Originally published here on 22 September 2004.
On September 11, 2001 a group of FAA employees who were directly involved in handling the hijacked aircraft, or at the very least witnessed the actions of those directly involved with those aircraft, gathered to discuss what they had just been through. That meeting was recorded on an audiotape.
One does not have to be a top-notch detective to realize that such a recording could easily be an invaluable piece of evidence in any subsequent investigation. And anyone whose IQ exceeds that of an absolute imbecile would likely realize that the murder of many hundreds of people would not go uninvestigated.
Yet an FAA employee,- whose identity has to this day not been made public,- destroyed this tape,- allegedly, in a very meticulous and thorough manner, making absolutely sure it would never be heard. I have heard about this occurrence before,- and now I have come across this report in Aviation Magazine. This is a professional publication, so it is more likely to be exact on aviation-specific details than a general-purpose news source. Here is how this report relays the story:
...Each of at least six air traffic controllers and some ten other employees who were on the job at the New York Air Route Traffic Control Center (ARTCC) in Ronkonkoma, N.Y., during the World Trade Center attacks gathered several hours after to recall their version of events. But that tape, which could have helped determine how the agency responded to clues that four planes had been hijacked, was destroyed before it was ever heard. In fact, officials at the ARTCC were never even told of the tape's existence. According to the report given to the 9/11 Commission by Department of Transportation Inspector General Kenneth Mead, the audiotape was crushed in the hand of the unnamed FAA employee, then cut into small pieces and tossed into different trash cans around the ARTCC building. Despite the fact that the quality assurance officer had been told to retain all records pertaining to 9/11, he told inspector general investigators he destroyed the tape because he felt making it was contrary to FAA policy, which calls for written statements. He is also quoted to have said the controllers "were not in the correct frame of mind to have properly consented to the taping" because of the stress of the day, and told investigators that faced with a similar situation, he would repeat his actions.Well, for one thing, let us hope that the above-mentioned anonymous man and the rest of us are never again faced with a situation akin to 9/11. Let us also note the fact that the above-mentioned individual was explicitly told,- by his superiors, I would assume,- to keep all records,- which would include that tape,- but chose to disobey their instructions. His concern for his colleagues' current state of mind is certainly touching, however, that would in no way diminish the reality of the situation,- namely, that he had in all likelihood compromised the 9/11 investigation. I ain't no legal expert,- but don't them smart folks call this sort of thing "obstruction of justice"?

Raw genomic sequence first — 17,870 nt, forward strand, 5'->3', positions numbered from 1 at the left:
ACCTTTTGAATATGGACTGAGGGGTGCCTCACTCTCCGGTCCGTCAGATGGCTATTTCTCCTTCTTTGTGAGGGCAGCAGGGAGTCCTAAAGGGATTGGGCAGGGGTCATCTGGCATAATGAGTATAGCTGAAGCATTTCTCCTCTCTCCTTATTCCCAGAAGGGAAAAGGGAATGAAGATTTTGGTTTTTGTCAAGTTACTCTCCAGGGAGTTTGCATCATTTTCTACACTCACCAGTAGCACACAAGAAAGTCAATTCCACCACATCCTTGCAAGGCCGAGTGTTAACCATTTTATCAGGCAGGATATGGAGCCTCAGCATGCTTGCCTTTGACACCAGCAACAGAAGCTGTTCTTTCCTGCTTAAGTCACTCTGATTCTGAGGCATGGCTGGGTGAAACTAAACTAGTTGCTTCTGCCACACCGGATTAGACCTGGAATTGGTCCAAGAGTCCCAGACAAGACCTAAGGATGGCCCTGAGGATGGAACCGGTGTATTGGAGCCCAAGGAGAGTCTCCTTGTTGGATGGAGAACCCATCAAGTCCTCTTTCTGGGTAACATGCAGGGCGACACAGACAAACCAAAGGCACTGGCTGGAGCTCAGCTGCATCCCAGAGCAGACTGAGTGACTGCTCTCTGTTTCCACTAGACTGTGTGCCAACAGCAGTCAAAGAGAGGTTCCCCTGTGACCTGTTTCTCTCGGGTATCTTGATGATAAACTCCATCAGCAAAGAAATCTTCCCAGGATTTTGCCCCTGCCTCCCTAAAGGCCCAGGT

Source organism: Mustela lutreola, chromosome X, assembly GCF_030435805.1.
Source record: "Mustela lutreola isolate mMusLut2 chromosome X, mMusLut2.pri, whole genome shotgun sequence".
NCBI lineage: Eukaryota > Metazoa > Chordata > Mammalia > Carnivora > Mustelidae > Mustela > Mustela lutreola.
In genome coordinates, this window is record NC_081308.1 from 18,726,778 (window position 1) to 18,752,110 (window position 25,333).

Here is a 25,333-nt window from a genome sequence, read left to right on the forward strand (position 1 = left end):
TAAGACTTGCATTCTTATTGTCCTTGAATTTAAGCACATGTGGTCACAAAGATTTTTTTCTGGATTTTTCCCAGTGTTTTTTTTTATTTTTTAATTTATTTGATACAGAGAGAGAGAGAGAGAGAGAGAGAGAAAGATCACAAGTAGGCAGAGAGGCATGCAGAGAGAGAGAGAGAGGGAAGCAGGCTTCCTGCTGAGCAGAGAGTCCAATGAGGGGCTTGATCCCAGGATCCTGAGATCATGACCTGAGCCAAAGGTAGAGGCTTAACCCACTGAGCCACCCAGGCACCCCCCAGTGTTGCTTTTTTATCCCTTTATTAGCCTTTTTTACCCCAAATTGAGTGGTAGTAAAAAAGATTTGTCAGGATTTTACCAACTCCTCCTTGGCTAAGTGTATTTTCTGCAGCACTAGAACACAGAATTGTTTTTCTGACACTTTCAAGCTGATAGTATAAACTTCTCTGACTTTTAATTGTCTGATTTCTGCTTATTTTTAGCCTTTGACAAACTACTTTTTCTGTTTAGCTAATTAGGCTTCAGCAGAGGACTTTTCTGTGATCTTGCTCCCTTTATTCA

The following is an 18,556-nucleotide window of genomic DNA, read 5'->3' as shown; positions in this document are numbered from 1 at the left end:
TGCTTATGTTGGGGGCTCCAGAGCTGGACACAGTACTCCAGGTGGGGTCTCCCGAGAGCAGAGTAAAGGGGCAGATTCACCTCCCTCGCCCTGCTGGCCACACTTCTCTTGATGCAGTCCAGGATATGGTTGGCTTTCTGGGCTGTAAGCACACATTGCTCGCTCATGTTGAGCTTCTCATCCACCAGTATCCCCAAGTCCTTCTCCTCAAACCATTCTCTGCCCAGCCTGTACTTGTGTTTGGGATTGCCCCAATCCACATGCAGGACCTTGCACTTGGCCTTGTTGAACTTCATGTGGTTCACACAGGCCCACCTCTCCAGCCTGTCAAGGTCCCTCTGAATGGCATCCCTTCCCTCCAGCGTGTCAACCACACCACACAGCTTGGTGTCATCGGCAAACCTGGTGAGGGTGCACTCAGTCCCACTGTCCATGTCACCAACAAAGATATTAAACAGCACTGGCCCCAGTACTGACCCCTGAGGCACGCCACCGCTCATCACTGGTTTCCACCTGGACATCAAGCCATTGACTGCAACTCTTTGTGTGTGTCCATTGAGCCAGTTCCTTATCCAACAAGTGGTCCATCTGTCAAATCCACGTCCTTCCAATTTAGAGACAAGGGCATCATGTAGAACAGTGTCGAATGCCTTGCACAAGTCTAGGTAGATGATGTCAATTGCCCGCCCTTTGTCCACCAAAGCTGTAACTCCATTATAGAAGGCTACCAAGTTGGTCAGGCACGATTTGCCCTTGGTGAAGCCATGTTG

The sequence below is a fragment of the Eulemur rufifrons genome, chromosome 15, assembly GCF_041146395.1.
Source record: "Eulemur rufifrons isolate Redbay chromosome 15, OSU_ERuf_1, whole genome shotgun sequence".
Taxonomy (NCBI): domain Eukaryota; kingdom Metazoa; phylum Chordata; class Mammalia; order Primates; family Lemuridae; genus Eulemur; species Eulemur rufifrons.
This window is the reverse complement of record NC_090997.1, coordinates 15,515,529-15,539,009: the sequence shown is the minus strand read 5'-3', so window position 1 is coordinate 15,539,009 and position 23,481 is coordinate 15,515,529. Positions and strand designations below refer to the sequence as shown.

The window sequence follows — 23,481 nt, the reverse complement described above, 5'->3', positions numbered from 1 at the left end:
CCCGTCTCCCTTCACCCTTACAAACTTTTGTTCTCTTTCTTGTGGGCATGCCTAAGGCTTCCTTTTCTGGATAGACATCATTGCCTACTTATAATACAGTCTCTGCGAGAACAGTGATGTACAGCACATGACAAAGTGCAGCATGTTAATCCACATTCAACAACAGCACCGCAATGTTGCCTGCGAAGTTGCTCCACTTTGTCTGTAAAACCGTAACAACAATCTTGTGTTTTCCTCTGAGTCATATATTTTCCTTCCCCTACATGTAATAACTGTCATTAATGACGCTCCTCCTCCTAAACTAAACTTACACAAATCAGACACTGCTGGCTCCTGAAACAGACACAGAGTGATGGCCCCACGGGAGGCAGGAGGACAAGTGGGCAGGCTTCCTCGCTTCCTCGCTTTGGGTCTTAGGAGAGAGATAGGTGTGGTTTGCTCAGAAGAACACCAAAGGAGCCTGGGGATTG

The federal officials appear to have taken a rather light view of what had transpired in Ronkonkoma, N.Y. on that fateful day.
Inspector General Mead told the 9/11 commission the employee showed "poor judgment," and in calling for administrative action, said the employee's attitude about the destruction was "especially troubling." The FAA confirms disciplinary action has been taken against the employee, but will not say what that action was, or identify the employee. Senator John McCain (R-Ariz.) says the matter could be investigated further.This appears to be one of those matters on which I am fully with Senator McCain. I would word it stronger,- I'd say this matter MUST be investigated. The public has every right to know this man's name. And if his actions constitute a criminal offense,- which I am more than sure they do,- he must be properly charged and prosecuted to the fullest extent of the law.
Also to be noted is the 9/11 Commission's timidity in approaching the matter. It appears the Commission has never subpoenaed the "unnamed employee", nor do they even know his identity. Does that sound like an aggressive investigation? I guess I am forgetting that the Commission's objective was not to assign blame...